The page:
- 1995 – 1999: BSc – Physics & Geophysics, University of Melbourne – Australia.
- 2000 – 2004: PhD Astronomy, University of Melbourne – Australia.
- 2005 – 2009: Post-doctoral Research Scholar, Lawrence Livermore National Laboratory – USA.
- 2009 – 2011: Post-doctoral Research Assistant, Astrophysics Research Institute, LJMU – UK.
- 2011 – 2012: Post-doctoral Researcher, University of Oxford – UK.
- 2013 – 2014: Research Data Librarian/Analyst, Swinburne University of Technology – Australia.
- 2014 – 2016: e-Research Consultant/Project Manager, Swinburne University of Technology – Australia.
- Current: Freelance Astronomy & Scientific Computing Consultant, Melbourne – Australia.
School of Physics
University of Melbourne
1995 – 1999
I finished my Bachelor of Science (BSc) degree at the University of Melbourne, with a double-major in Physics and Geophysics. I went on to do my Honours year with A/Prof. Roger Rassool in the Photonuclear Research Group (now the Experimental Particle Physics Group). My Honours research was experimental in nature. I developed a prototype for an in-field system to detect non-metallic (plastic) anti-personnel land mines, based on electrical geophysical prospecting methods. The technique relies on measuring incredibly small (nanosecond) changes in induced propagating electric fields as they pass through the ground and mines. Although incredibly difficult to implement, this remains one of the most cost effective solutions for clearing land-mines developing countries. Needless to say I gained a lot of experience making time delay (coaxial) and building low-noise amplifiers.
Institute for Geophysics & Planetary Physics
Lawrence Livermore National Laboratory
2005 – 2009
After my PhD, I moved to California to take up a University of California (Davis) Postdoctoral Research Scholar position at the Institute for Geophysics & Planetary Physics (IGPP). Lawrence Livermore is a Federally Funded Development & Research Centre (and former weapons lab) founded by the University of California and funded by the Department of Energy (DoE). LLNL was a really interesting place to work, particularly after 9/11 when the Institute was moved inside the lab, and employees subject to a much higher level of security than previously. As a foreign national, there were many quirks to navigate, mainly around data security, and working in a non-academic environment was difficult at times, particularly as an early-career postdoc. Our group was a mixed bag of radio and infrared astronomers, LSST astronomers & engineers, theoretical stellar astronomers, adaptive optics astronomers & engineers, and materials scientists working on the NASA's Stardust Sample Return Mission, I worked primarily with Dr. Michael Gregg, on UCD follow-ups in the Fornax, Virgo and Coma Clusters and exploring the globular cluster population of M31. Aside from a few PhD students we were the only optical, extragalactic astronomers in the Institute. The majority of our research was based on Keck/HIRES+LRIS+ESI+DEIMOS spectroscopic observations, Keck/LGSAO near-infrared observations and NOAO/WIYN spectroscopy.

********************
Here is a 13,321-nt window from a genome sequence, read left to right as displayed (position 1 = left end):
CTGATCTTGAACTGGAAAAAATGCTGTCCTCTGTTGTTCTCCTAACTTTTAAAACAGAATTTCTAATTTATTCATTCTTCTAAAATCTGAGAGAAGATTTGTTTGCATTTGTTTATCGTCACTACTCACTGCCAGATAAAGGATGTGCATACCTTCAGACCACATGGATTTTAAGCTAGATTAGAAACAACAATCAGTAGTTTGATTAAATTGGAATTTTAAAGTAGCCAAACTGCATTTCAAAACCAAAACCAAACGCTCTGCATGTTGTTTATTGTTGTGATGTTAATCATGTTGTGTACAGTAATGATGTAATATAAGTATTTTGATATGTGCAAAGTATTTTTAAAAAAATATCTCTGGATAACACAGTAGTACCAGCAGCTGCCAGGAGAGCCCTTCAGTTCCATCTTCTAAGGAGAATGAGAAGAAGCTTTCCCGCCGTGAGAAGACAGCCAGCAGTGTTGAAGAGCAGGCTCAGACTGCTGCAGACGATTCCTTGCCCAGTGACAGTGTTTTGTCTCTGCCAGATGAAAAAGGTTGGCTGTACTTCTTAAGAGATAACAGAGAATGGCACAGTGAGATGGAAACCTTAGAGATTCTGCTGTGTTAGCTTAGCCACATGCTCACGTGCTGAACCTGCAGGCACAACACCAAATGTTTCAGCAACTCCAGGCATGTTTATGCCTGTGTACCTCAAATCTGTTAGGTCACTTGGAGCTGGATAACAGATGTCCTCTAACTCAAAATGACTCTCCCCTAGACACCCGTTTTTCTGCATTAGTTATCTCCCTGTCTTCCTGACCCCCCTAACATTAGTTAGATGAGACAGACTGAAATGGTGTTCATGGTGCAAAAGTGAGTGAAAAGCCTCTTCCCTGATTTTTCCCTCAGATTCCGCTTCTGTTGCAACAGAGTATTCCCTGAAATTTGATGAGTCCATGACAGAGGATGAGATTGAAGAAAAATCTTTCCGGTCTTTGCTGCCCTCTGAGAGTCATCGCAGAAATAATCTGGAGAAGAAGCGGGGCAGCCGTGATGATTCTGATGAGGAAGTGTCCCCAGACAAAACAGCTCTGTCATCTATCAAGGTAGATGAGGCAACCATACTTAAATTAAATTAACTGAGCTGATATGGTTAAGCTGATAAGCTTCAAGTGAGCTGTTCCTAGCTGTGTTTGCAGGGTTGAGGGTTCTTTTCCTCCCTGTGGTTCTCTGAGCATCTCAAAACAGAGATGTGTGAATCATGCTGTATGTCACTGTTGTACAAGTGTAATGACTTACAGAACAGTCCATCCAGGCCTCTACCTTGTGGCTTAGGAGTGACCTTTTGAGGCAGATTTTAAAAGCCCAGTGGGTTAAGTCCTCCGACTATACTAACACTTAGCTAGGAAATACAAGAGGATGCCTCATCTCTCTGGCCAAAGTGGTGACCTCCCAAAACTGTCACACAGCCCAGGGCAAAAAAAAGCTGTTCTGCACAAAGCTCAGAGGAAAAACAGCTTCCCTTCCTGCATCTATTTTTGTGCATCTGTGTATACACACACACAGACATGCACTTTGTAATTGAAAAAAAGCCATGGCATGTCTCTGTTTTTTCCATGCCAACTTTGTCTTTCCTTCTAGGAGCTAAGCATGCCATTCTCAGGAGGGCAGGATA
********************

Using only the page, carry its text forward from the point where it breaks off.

2011 – 2012
Following a lunchtime conversation with Prof. Roger Davies and colleagues in Liverpool, I was lucky to be offered a short-term research position at the University of Oxford, to work on a new project associated with the Atlas3D Galaxy Project. The pipeline I developed at Liverpool for the Coma Cluster Hubble Space Telescope imaging, was exactly what the Atlas3D collaboration needed. Working primarily with Dr. Davor Krajnovic and Prof. Roger Davies, we explored the correlation between the angular momentum of galaxies based on SAURON spectroscopy and the internal structure of galaxies, in order to determine whether there was evidence for central cores and supermassive central black holes. Our paper; The ATLAS3D Project - XXIII. Angular momentum and nuclear surface brightness profiles, was published a year later and based on this analysis we were awarded Cycle 21 – HST/WFC3 observations and funding from the German Space Agency.
Freelance Consulting & Independent Projects
Career Change & Current Work